As one would expect from a city as business-based as Frankfurt, jobs are abundant, with 922 jobs per 1,000 inhabitants. Quality of life is high in Frankfurt and Mercer Consulting included the city in its list of Top 10 most livable cities in the world. The city has cool winters and fairly mild summers, with an overall average temperature of ten degrees Celsius. The southern part of the city has the Frankfurt City Forest, which is the largest forest within a city in Germany, and the Main River runs through the centre of the city. The tourism industry is not hugely important to Frankfurt, though it does see thousands of visitors every year for trade fairs and business. However, there is lots to see and do in the city, especially when it is holding one of its frequent festivals. The Museumsuferfest is one of the largest cultural festivals in Germany and over three million visitors attend over three days, exploring the twenty-plus museums which stay open late into the night. The Sound of Frankfurt, a music festival, is also popular with visitors because of its open-air and free concerts. The city also boasts more than its fair share of ancient cathedrals and churches.

Transportation

Frankfurt is the most important transportation hub in Germany. Frankfurt Airport is one of the busiest in the world and serves 265 non-stop destinations. The airport is so busy that it has two train stations, one for regional traffic and one for international. It can be reached by car or bus and is only 15 minutes by train from Frankfurt Central Station. Frankfurt Central Station is the largest in Germany. The high-speed ICE trains run out of the station as do the regional lines. Both the S-Bahn and U-Bahn connect the station to the rest of the city. The S-Bahn and U-Bahn are how most of the city’s residents get around and are extremely frequent and user-friendly. Frankfurt also has an above-ground tram system and multiple bus lines.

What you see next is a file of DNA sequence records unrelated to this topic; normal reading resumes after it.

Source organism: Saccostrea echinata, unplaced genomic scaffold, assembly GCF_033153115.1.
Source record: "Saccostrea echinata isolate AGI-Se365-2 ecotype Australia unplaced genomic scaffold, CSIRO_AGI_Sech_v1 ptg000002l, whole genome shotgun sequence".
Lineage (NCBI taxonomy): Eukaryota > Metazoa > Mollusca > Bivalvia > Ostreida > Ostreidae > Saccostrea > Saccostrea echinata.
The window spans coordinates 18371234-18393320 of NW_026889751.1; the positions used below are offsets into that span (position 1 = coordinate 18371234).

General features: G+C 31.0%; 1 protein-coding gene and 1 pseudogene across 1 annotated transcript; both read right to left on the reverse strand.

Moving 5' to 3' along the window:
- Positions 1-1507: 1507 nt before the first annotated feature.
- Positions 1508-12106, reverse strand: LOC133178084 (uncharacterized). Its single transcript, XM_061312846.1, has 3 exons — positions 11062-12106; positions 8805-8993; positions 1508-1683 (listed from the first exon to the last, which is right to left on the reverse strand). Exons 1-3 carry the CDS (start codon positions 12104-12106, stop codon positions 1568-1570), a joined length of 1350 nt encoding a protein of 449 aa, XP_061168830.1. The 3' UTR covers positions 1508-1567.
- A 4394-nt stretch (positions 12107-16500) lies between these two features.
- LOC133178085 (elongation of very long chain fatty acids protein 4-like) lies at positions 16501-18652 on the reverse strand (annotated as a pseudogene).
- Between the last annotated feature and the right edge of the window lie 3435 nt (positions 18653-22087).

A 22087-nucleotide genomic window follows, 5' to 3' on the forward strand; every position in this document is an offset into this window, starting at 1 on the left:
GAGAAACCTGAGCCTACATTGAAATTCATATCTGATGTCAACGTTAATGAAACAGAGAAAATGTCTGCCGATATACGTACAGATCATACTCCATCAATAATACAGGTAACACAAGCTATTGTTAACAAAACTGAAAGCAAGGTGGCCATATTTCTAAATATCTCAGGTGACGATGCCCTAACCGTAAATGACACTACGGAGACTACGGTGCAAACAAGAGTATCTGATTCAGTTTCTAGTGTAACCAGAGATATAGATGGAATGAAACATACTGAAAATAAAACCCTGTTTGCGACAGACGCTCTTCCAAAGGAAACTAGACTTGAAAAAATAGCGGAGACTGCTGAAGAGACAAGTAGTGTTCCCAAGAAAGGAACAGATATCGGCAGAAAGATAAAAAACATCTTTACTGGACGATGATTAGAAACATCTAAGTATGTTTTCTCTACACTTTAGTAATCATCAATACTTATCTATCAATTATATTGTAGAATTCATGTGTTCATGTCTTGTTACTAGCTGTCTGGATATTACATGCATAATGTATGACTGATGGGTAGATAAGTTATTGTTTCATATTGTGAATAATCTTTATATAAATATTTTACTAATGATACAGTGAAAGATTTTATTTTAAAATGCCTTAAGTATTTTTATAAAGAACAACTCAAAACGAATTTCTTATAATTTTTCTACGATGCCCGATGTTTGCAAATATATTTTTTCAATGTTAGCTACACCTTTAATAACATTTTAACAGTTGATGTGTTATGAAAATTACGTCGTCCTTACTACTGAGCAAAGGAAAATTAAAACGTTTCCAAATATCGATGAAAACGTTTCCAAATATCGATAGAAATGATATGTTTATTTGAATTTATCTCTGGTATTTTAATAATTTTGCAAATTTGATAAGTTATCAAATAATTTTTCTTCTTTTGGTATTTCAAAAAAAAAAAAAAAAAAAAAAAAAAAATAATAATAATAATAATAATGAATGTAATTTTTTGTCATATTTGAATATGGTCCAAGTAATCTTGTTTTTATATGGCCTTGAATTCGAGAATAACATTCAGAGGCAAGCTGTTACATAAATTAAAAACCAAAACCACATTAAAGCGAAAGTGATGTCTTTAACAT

Office space in Frankfurt

As one would expect of a city such as Frankfurt, it has a plethora of office space – to be exact 11.8 million square metres. Since 1996 an average of 200,000 square metres of new office space has been created every year. The turnover for 2009 was 350,000 square metres. Despite the abundance, there is still a considerable amount of potential office space. Based on planning applications, agreements and approvals, three million square metres more of office space can still be built.

In 2017, office space take-up exceeded the 700,000 square metre mark for the first time ever – the total volume of take-up was the best performance in the history of the Frankfurt office letting market, apart from 2000. The most active tenant was Deutsche Bahn AG, which rented a total of around 85,000 square metres of space, corresponding to over 10% of the entire take-up volume.

It is estimated that almost 30,000 square metres of lettings completed during 2017 were related to plans for Brexit.

Frankfurt also benefited from the increased activity of the flexible workspace providers, whose takeup accounted for just short of 50,000 square metres in 2017.

As vacancy rates of conventional office space diminish, flexible office and workspace office solutions such as managed offices and co-working spaces in Frankfurt are set to become more and more popular.

There is further information on managed offices in this link and on co-working space on this link.

Frankfurt has a vast selection of business travel accommodation options and we have partnered with Booking.com to bring you all of these in one place.

You can use the search tool below to search and book. If you have a Booking.com account, you can log into that via the tool